Meat Market Plaza is Open for Business

The interim redesign of Ninth Avenue and 14th Street is done. Tables, chairs, planters and some of those giant granite blocks from DOT’s Bridges Division have been set out as multipurpose bollard-bench-tables atop a gravelly, earth-tone pavement surface. 

What was very recently one of the longest and most hectic pedestrian crossings in Manhattan, and no treat for drivers, cyclists or nearby businesses, is suddenly a place where you can sit down and enjoy a Fat Witch brownie from the Chelsea Market after a busy morning of couture shopping at Stella McCartney and Alexander McQueen. And soon you’ll be able to get there via New York City’s on-street, parking-protected "cycle track." As Danish urban designer Jan Gehl says, "How nice is it to wake up every morning and know that your city is a little bit better than it was the day before."

If DOT’s new plazas on Willoughby and Pearl Streets in Brooklyn are any indication, the demand for this type of public space is huge and it’s going to be a hit with lunchtime and evening crowds regardless of the proximity to busy traffic. Word has it the granite blocks and tables on the south side of 14th Street were already seeing heavy use on Tuesday evening at around 11:00 pm. Meat Market Plaza seems to be particularly popular with the smokers, banished, as they are, from the city’s indoor spaces. Get ready to clean some cigarette butts out of the planters.

We’d love to get more photos of people using the new plaza spaces. If you’re in the area, snap ’em and send ’em to





  • This is great. I noticed this changes this afternoon, and I’l definitely making this my new lunch spot while the weather’s still warm.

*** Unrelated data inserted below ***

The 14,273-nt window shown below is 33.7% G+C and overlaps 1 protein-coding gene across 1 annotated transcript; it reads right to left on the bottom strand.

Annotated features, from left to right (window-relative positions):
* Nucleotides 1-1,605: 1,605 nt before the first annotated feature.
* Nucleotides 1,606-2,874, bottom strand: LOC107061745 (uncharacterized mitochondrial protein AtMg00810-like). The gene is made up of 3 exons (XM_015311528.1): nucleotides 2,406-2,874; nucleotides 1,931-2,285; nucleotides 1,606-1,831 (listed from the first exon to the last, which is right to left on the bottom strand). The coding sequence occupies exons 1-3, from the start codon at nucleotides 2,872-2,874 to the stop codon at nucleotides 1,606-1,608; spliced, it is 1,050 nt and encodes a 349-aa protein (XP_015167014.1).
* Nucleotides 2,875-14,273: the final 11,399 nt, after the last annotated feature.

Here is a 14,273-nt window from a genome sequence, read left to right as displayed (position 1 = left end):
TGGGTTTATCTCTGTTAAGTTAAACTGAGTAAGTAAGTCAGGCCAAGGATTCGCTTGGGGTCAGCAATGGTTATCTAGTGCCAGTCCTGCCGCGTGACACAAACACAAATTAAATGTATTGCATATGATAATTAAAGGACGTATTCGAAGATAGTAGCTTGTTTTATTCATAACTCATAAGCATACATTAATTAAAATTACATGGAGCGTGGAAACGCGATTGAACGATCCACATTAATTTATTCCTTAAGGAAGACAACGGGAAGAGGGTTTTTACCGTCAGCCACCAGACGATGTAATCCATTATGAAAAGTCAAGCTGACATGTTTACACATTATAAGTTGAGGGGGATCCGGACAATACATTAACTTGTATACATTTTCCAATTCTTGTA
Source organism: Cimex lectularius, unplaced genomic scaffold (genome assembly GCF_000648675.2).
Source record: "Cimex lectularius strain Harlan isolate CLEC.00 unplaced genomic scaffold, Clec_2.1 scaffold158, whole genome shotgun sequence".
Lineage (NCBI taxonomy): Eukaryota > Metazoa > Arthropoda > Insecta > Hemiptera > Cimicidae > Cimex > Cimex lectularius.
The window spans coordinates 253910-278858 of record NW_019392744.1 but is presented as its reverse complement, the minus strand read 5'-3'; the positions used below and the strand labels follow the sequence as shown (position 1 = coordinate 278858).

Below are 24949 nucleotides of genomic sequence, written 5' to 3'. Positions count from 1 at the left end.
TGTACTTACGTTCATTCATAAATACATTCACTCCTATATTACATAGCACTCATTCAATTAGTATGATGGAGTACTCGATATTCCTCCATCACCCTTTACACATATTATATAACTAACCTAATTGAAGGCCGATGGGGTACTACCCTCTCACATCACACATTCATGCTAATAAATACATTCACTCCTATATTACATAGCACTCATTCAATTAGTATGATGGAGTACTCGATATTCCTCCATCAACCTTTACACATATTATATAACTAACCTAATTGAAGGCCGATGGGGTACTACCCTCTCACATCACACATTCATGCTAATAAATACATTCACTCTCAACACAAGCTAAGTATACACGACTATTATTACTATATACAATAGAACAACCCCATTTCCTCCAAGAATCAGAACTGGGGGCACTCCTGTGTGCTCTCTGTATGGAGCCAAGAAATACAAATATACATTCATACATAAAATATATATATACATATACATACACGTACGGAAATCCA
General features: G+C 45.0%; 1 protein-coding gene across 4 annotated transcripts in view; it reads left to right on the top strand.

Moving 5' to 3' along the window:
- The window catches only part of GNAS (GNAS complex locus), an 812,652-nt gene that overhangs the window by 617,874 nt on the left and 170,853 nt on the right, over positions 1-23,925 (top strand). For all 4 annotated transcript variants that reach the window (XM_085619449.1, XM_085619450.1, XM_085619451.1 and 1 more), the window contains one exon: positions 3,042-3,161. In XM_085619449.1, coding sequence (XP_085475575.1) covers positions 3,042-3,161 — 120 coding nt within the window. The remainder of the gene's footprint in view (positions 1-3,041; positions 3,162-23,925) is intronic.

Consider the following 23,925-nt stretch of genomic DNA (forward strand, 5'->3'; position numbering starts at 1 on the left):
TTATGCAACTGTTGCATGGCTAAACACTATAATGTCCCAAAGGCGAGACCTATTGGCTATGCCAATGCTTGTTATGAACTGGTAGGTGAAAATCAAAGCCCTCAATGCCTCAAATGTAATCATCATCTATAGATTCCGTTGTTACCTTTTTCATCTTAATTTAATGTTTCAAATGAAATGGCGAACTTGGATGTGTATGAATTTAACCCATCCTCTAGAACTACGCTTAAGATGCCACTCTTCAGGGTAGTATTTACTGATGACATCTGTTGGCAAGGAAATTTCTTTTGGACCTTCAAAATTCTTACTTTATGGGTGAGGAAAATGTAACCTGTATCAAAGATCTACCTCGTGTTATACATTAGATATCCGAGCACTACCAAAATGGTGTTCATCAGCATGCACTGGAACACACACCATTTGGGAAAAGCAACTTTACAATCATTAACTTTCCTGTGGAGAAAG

Furthermore, once the new Apple Store opens at the NW corner of 14th and 9th, this plaza will be overrun with people. Great idea by the city to put something so useful in a popular location.

  • sjt

    Another successful example of NYC DOT working in partnership with local, private management groups–in this case, the Chelsea Improvement Company–to reclaim and develop public plazas.

  • momos

    The transformation is remarkable. Keep it up, DOT!

  • Steve S

    Are you kidding me? You throw a few planters, tables, and some flimsy umbrellas that look like they can blow away with a mild puff of wind and tables, raise the pavement a bit, and that’s what you call an attractive urban plaza. That’s the problem with NYC…we tolerate mediocrity and call it remarkable. If you want true urban plazas, go to Seattle…and this comes from a life-long NYer.

  • Cin

    Very cool. It might not be perfect, but it’s definitely a step in the right direction.

  • mkultra

    steve – do you understand the fundamental difference between a multi-year capital project and an asap temporary installation? duh.

  • chris

    Being from the SF Bay Area, I don’t know much about NYC- But, being an urban enthusiast who wants to see more pedestrian friendly plazas like this, I’d say that’s a great step in the right direction, especially with popular businesses like the apple store moving in– it’s a win-win for the city, businesses, and residents


Andy Wiley-Schwartz Starts at DOT on Monday

Department of Transportation commissioner Janette Sadik-Khan continues to assemble an impressive management team. Following in the footsteps of Bruce Schaller and Jon Orcutt, Project for Public Spaces vice president and transportation program director Andy Wiley-Schwartz is heading over to 40 Worth Street where he will be reporting to Deputy Commissioner Schaller at DOT’s new Office […]

Paul Steely White and Brian Lehrer Analyze DOT Plan

With more on DOT’s Sustainable Streets plan, here’s Transportation Alternatives’ Paul Steely White on this morning’s Brian Lehrer Show. Over the course of the 17 minute clip, White and Lehrer discuss parking policy, bike commuting and Bus Rapid Transit. Don’t miss the Streetsblog plug. Also this morning, Lehrer hosted New York Times reporter John Broder […]

Eyes on the Street: Obama Takes Manhattan

A scene from Midtown early this morning, after Barack Obama was named president-elect. On the A downtown from Inwood, new passengers were welcomed with screams and cheers at every stop. It was standing room only by the time the train reached 42 Street. New Yorkers lined the sidewalks in Times Square. Cars rolled through slowly, […]